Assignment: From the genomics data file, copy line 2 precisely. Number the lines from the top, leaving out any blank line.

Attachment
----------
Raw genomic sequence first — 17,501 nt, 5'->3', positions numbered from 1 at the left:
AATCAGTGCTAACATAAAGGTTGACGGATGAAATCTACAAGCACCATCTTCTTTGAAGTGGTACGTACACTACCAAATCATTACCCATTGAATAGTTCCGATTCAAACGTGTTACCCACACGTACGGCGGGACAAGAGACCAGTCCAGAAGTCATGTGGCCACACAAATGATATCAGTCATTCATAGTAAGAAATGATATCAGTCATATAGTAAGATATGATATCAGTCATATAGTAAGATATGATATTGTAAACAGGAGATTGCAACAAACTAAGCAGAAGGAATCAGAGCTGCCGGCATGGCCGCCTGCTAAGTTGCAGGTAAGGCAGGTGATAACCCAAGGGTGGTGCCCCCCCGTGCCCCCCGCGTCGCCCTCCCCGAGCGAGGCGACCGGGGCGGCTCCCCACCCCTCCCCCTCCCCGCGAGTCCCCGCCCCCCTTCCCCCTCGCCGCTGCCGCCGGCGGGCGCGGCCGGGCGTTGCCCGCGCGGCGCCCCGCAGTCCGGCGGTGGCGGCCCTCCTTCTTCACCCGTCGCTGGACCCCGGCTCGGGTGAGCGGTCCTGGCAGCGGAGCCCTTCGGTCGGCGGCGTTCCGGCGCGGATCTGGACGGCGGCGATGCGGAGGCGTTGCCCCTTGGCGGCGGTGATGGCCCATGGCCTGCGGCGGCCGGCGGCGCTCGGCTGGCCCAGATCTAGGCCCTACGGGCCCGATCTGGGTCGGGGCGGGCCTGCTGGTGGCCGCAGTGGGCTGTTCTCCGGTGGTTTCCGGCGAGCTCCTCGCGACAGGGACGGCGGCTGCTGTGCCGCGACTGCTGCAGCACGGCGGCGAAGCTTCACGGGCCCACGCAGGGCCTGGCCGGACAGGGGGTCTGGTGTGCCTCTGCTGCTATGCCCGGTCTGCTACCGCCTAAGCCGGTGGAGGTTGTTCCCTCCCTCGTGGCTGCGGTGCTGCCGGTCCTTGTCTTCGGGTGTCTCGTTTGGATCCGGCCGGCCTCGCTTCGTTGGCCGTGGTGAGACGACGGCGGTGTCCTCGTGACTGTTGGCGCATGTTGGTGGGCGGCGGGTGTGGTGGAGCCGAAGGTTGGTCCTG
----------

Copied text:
AATCAGTGCTAACATAAAGGTTGACGGATGAAATCTACAAGCACCATCTTCTTTGAAGTGGTACGTACACTACCAAATCATTACCCATTGAATAGTTCCGATTCAAACGTGTTACCCACACGTACGGCGGGACAAGAGACCAGTCCAGAAGTCATGTGGCCACACAAATGATATCAGTCATTCATAGTAAGAAATGATATCAGTCATATAGTAAGATATGATATCAGTCATATAGTAAGATATGATATTGTAAACAGGAGATTGCAACAAACTAAGCAGAAGGAATCAGAGCTGCCGGCATGGCCGCCTGCTAAGTTGCAGGTAAGGCAGGTGATAACCCAAGGGTGGTGCCCCCCCGTGCCCCCCGCGTCGCCCTCCCCGAGCGAGGCGACCGGGGCGGCTCCCCACCCCTCCCCCTCCCCGCGAGTCCCCGCCCCCCTTCCCCCTCGCCGCTGCCGCCGGCGGGCGCGGCCGGGCGTTGCCCGCGCGGCGCCCCGCAGTCCGGCGGTGGCGGCCCTCCTTCTTCACCCGTCGCTGGACCCCGGCTCGGGTGAGCGGTCCTGGCAGCGGAGCCCTTCGGTCGGCGGCGTTCCGGCGCGGATCTGGACGGCGGCGATGCGGAGGCGTTGCCCCTTGGCGGCGGTGATGGCCCATGGCCTGCGGCGGCCGGCGGCGCTCGGCTGGCCCAGATCTAGGCCCTACGGGCCCGATCTGGGTCGGGGCGGGCCTGCTGGTGGCCGCAGTGGGCTGTTCTCCGGTGGTTTCCGGCGAGCTCCTCGCGACAGGGACGGCGGCTGCTGTGCCGCGACTGCTGCAGCACGGCGGCGAAGCTTCACGGGCCCACGCAGGGCCTGGCCGGACAGGGGGTCTGGTGTGCCTCTGCTGCTATGCCCGGTCTGCTACCGCCTAAGCCGGTGGAGGTTGTTCCCTCCCTCGTGGCTGCGGTGCTGCCGGTCCTTGTCTTCGGGTGTCTCGTTTGGATCCGGCCGGCCTCGCTTCGTTGGCCGTGGTGAGACGACGGCGGTGTCCTCGTGACTGTTGGCGCATGTTGGTGGGCGGCGGGTGTGGTGGAGCCGAAGGTTGGTCCTG